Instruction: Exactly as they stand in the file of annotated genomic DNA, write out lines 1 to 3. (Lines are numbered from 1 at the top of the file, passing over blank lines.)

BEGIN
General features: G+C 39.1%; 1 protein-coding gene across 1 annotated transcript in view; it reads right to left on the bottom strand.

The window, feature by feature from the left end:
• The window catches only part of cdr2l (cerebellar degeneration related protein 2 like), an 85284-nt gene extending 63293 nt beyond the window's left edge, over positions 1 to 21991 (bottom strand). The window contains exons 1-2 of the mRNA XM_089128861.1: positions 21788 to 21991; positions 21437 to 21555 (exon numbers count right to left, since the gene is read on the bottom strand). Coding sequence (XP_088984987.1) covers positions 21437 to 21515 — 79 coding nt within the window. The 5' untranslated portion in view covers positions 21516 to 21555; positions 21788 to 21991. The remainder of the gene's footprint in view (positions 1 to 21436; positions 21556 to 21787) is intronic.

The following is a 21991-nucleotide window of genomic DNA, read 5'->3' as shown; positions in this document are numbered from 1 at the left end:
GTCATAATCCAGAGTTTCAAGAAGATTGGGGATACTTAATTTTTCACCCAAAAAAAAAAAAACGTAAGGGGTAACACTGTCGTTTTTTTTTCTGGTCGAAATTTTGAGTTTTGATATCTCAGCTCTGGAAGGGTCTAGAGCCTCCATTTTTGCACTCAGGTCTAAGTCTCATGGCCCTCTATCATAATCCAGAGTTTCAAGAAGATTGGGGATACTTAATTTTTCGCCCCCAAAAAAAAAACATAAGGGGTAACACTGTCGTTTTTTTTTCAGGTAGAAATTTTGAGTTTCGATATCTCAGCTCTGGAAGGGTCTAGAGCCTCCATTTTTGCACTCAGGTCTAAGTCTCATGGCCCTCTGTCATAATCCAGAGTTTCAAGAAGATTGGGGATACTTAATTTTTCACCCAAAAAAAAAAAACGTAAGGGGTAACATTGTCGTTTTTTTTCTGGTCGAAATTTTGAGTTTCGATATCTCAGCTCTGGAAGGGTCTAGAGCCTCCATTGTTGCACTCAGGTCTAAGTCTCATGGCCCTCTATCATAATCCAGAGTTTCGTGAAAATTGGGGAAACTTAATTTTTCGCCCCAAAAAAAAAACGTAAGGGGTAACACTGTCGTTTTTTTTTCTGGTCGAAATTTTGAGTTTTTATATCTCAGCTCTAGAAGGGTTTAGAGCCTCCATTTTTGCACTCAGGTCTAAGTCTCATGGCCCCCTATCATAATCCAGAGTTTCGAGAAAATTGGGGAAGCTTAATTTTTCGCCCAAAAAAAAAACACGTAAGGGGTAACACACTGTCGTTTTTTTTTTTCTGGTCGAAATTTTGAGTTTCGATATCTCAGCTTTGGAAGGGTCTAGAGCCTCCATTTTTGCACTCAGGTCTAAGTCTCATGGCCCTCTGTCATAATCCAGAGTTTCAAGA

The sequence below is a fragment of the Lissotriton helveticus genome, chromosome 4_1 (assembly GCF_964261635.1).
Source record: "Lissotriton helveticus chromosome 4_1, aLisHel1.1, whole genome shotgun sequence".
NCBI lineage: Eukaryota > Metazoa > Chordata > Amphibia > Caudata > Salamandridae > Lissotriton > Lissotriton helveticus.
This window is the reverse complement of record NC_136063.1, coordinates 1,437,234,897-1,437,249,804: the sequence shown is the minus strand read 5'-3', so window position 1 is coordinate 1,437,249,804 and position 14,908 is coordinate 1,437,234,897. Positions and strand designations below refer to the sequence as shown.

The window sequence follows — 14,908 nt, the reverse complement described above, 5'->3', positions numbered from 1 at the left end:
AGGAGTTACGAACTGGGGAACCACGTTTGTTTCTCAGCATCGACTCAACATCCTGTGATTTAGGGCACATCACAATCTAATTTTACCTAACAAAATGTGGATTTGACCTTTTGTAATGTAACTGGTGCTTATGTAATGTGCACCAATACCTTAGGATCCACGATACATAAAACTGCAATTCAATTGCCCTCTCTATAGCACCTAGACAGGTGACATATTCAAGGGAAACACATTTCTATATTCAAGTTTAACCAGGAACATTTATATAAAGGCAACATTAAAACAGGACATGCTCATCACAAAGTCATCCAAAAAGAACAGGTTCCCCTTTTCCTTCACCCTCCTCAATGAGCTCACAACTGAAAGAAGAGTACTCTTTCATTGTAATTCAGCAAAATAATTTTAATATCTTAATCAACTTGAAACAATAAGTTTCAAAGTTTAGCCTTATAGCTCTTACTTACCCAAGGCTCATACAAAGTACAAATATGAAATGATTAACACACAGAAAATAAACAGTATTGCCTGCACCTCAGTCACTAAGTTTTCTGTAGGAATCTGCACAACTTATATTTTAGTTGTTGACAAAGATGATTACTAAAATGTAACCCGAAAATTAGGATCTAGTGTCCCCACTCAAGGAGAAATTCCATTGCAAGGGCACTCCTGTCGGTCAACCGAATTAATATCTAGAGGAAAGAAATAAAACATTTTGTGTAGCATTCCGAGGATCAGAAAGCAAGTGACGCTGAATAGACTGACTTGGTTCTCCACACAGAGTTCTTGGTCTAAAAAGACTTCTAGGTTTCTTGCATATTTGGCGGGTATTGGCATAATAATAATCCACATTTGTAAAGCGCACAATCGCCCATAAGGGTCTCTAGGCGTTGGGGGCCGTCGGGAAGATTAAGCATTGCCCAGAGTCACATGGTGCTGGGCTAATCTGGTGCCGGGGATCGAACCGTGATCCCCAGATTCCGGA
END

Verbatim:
General features: G+C 39.1%; 1 protein-coding gene across 1 annotated transcript in view; it reads right to left on the bottom strand.

The window, feature by feature from the left end:
• The window catches only part of cdr2l (cerebellar degeneration related protein 2 like), an 85284-nt gene extending 63293 nt beyond the window's left edge, over positions 1 to 21991 (bottom strand). The window contains exons 1-2 of the mRNA XM_089128861.1: positions 21788 to 21991; positions 21437 to 21555 (exon numbers count right to left, since the gene is read on the bottom strand). Coding sequence (XP_088984987.1) covers positions 21437 to 21515 — 79 coding nt within the window. The 5' untranslated portion in view covers positions 21516 to 21555; positions 21788 to 21991. The remainder of the gene's footprint in view (positions 1 to 21436; positions 21556 to 21787) is intronic.